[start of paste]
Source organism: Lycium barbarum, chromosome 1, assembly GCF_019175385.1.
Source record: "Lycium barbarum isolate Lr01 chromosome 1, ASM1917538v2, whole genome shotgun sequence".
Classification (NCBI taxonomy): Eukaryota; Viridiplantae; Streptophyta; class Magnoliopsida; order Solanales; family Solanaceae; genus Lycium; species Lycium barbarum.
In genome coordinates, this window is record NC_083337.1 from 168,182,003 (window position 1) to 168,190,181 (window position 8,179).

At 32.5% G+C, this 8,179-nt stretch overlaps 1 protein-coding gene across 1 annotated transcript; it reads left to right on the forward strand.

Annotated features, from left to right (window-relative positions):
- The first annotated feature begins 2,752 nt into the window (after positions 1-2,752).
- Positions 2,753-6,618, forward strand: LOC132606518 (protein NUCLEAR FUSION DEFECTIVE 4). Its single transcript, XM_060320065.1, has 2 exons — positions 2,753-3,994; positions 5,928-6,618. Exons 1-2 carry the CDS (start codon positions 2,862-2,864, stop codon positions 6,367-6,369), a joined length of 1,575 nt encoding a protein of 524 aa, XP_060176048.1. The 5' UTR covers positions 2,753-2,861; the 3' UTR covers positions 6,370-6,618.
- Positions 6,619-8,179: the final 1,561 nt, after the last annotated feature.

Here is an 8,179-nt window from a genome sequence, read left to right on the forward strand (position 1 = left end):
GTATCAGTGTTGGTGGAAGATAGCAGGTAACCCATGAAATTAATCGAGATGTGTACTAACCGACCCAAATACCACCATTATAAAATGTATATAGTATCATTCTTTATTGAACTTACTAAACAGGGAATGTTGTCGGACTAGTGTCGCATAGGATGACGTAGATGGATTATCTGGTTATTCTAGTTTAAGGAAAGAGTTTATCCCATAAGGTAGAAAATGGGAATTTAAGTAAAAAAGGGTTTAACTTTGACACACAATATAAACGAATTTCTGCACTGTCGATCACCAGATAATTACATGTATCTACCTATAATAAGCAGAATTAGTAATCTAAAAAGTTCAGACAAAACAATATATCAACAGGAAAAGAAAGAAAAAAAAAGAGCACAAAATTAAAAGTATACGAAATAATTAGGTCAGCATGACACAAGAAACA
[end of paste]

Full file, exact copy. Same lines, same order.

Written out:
Source organism: Lycium barbarum, chromosome 1, assembly GCF_019175385.1.
Source record: "Lycium barbarum isolate Lr01 chromosome 1, ASM1917538v2, whole genome shotgun sequence".
Classification (NCBI taxonomy): Eukaryota; Viridiplantae; Streptophyta; class Magnoliopsida; order Solanales; family Solanaceae; genus Lycium; species Lycium barbarum.
In genome coordinates, this window is record NC_083337.1 from 168,182,003 (window position 1) to 168,190,181 (window position 8,179).

At 32.5% G+C, this 8,179-nt stretch overlaps 1 protein-coding gene across 1 annotated transcript; it reads left to right on the forward strand.

Annotated features, from left to right (window-relative positions):
- The first annotated feature begins 2,752 nt into the window (after positions 1-2,752).
- Positions 2,753-6,618, forward strand: LOC132606518 (protein NUCLEAR FUSION DEFECTIVE 4). Its single transcript, XM_060320065.1, has 2 exons — positions 2,753-3,994; positions 5,928-6,618. Exons 1-2 carry the CDS (start codon positions 2,862-2,864, stop codon positions 6,367-6,369), a joined length of 1,575 nt encoding a protein of 524 aa, XP_060176048.1. The 5' UTR covers positions 2,753-2,861; the 3' UTR covers positions 6,370-6,618.
- Positions 6,619-8,179: the final 1,561 nt, after the last annotated feature.

Here is an 8,179-nt window from a genome sequence, read left to right on the forward strand (position 1 = left end):
GTATCAGTGTTGGTGGAAGATAGCAGGTAACCCATGAAATTAATCGAGATGTGTACTAACCGACCCAAATACCACCATTATAAAATGTATATAGTATCATTCTTTATTGAACTTACTAAACAGGGAATGTTGTCGGACTAGTGTCGCATAGGATGACGTAGATGGATTATCTGGTTATTCTAGTTTAAGGAAAGAGTTTATCCCATAAGGTAGAAAATGGGAATTTAAGTAAAAAAGGGTTTAACTTTGACACACAATATAAACGAATTTCTGCACTGTCGATCACCAGATAATTACATGTATCTACCTATAATAAGCAGAATTAGTAATCTAAAAAGTTCAGACAAAACAATATATCAACAGGAAAAGAAAGAAAAAAAAAGAGCACAAAATTAAAAGTATACGAAATAATTAGGTCAGCATGACACAAGAAACA